posted by otherwordlyglow at 3:13 PM on May 22, 2009

FYI, it is really easy to get from Googling your real name to your Flickr name, via things like your and Facebook accounts.
posted by matthewr at 3:15 PM on May 22, 2009

Corporate law firm or investment banking firm? No way.
I know a lawyer with purple hair. And another one with more facial piercings than I have face.

It all depends where you're applying, really. In some cases it might be a bonus in fact, such as creative fields or any business that likes to think of itself as alternative.

Having looked at your Flickr photos I think pink hair is the least of your problems.

Bah. Again, it all depends where you wish to work. I hire for creative firms and just about everything about our beloved JB would go in the "plus" column for me. There's nothing worse than a personality-free hire. They're the ones with bodies in the basement.
posted by rokusan at 3:20 PM on May 22, 2009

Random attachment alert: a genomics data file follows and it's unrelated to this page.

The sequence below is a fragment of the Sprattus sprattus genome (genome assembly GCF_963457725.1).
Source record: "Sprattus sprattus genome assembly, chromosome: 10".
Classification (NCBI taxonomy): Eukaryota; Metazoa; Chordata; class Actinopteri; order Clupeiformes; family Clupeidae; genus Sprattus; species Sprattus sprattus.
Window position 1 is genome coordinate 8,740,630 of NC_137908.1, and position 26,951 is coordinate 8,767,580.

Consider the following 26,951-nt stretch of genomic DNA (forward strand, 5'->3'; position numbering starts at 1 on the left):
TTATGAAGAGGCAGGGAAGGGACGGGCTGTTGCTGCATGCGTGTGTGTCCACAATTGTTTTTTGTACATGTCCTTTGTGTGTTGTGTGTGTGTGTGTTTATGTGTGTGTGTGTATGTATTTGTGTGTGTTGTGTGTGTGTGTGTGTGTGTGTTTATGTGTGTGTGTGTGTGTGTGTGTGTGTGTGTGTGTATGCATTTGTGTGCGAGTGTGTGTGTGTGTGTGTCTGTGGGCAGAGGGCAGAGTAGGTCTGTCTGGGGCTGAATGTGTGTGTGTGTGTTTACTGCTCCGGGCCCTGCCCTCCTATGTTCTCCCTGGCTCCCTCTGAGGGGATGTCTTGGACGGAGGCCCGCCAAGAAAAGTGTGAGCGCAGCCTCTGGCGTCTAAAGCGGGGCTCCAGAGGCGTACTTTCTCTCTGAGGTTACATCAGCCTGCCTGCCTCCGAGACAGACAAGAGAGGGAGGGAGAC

Hmm, I thought you were going to have a whole head of pink hair, but you just have pink bangs. I'd say that's no big deal. If they won't hire you because a lock of your hair was pink in the past, I'd say you really don't want to work there.
posted by oneirodynia at 3:23 PM on May 22, 2009

Possibly more of a problem: smokes that look like one-hitters.
posted by oneirodynia at 3:24 PM on May 22, 2009

Just so we're clear, I'm perfectly aware my online persona screams I'M WEIRD DON'T HIRE ME. I'm in the process of cleaning it up and separating my private life from public life, hence the question.

I've spent pretty much my whole life oversharing and in some cases, trying to become more viable and easy to find. It's nice when people you've never met know your name. It's not so nice when you you realize it all can be held against you in a job hunt. I appreciate the help figuring out what is easy to find, what isn't (this isn't a challenge, but believe me, there's worse things out there none of you have seen), and what should probably be marked as private or deleted.
posted by Juliet Banana at 3:26 PM on May 22, 2009

(viable=visable. posting questions always makes me nervous)
posted by Juliet Banana at 3:27 PM on May 22, 2009